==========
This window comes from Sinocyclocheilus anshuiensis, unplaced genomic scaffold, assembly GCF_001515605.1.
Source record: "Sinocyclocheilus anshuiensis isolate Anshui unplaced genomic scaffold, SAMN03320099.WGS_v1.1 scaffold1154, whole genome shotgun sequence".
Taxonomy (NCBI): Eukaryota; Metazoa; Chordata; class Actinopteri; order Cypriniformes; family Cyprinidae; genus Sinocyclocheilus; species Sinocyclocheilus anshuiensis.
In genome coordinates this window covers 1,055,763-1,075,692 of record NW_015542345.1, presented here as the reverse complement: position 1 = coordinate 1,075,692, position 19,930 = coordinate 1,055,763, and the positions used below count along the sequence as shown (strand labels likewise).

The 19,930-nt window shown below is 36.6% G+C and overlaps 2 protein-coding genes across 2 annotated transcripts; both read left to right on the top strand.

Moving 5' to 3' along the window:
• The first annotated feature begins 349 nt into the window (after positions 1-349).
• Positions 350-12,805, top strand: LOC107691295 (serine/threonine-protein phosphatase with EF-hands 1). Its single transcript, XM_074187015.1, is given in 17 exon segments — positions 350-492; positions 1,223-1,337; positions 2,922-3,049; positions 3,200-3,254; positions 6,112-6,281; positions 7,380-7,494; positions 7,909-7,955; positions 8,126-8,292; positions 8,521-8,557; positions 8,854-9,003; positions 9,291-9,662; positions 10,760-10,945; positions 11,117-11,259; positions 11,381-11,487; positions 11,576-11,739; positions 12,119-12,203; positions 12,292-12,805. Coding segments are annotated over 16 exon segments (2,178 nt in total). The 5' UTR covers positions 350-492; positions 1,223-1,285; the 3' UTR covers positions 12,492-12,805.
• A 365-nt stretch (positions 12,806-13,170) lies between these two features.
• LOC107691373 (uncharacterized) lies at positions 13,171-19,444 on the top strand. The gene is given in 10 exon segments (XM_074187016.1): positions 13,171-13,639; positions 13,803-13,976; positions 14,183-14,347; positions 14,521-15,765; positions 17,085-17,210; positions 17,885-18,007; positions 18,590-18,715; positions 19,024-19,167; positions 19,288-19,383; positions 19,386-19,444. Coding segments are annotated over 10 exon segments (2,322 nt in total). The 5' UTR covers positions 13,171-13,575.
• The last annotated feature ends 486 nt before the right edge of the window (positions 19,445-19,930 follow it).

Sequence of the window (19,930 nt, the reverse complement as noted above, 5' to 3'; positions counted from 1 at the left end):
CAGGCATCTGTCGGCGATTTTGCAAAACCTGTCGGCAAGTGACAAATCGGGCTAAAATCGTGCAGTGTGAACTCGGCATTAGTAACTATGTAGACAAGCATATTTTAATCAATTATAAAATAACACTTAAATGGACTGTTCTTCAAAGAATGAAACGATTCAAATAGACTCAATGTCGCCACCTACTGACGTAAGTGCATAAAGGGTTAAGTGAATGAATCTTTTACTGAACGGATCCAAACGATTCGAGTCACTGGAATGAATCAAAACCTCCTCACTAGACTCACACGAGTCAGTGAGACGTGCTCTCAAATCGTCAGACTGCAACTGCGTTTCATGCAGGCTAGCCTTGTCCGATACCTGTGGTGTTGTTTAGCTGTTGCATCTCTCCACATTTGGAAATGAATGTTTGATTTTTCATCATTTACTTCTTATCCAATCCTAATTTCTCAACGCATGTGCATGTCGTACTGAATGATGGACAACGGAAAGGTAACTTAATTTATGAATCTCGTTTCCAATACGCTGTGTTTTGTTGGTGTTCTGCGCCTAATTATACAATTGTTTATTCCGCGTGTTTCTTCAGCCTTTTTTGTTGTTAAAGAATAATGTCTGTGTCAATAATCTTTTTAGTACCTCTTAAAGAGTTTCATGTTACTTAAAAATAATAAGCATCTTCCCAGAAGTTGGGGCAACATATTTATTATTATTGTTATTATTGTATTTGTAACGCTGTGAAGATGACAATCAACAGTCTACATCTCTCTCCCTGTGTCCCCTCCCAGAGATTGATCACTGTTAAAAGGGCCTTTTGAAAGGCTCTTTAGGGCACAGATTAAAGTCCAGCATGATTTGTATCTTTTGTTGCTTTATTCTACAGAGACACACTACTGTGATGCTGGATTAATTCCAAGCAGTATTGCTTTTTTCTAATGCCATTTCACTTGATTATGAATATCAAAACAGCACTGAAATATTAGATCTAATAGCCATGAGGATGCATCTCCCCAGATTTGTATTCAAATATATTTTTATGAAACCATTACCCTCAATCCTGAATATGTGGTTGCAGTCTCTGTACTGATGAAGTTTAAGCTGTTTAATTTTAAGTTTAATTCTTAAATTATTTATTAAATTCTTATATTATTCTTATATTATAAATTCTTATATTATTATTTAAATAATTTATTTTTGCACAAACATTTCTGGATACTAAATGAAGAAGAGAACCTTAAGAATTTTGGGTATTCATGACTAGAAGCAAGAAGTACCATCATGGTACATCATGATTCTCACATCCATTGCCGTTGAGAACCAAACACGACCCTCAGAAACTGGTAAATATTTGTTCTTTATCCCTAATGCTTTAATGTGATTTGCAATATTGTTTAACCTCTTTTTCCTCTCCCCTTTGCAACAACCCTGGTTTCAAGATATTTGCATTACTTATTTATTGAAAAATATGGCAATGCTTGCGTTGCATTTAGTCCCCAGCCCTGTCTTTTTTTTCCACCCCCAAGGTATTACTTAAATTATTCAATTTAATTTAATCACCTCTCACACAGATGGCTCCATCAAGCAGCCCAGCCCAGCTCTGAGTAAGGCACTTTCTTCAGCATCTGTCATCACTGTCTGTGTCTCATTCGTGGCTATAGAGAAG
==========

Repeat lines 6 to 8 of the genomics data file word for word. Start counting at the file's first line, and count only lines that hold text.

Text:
Moving 5' to 3' along the window:
• The first annotated feature begins 349 nt into the window (after positions 1-349).
• Positions 350-12,805, top strand: LOC107691295 (serine/threonine-protein phosphatase with EF-hands 1). Its single transcript, XM_074187015.1, is given in 17 exon segments — positions 350-492; positions 1,223-1,337; positions 2,922-3,049; positions 3,200-3,254; positions 6,112-6,281; positions 7,380-7,494; positions 7,909-7,955; positions 8,126-8,292; positions 8,521-8,557; positions 8,854-9,003; positions 9,291-9,662; positions 10,760-10,945; positions 11,117-11,259; positions 11,381-11,487; positions 11,576-11,739; positions 12,119-12,203; positions 12,292-12,805. Coding segments are annotated over 16 exon segments (2,178 nt in total). The 5' UTR covers positions 350-492; positions 1,223-1,285; the 3' UTR covers positions 12,492-12,805.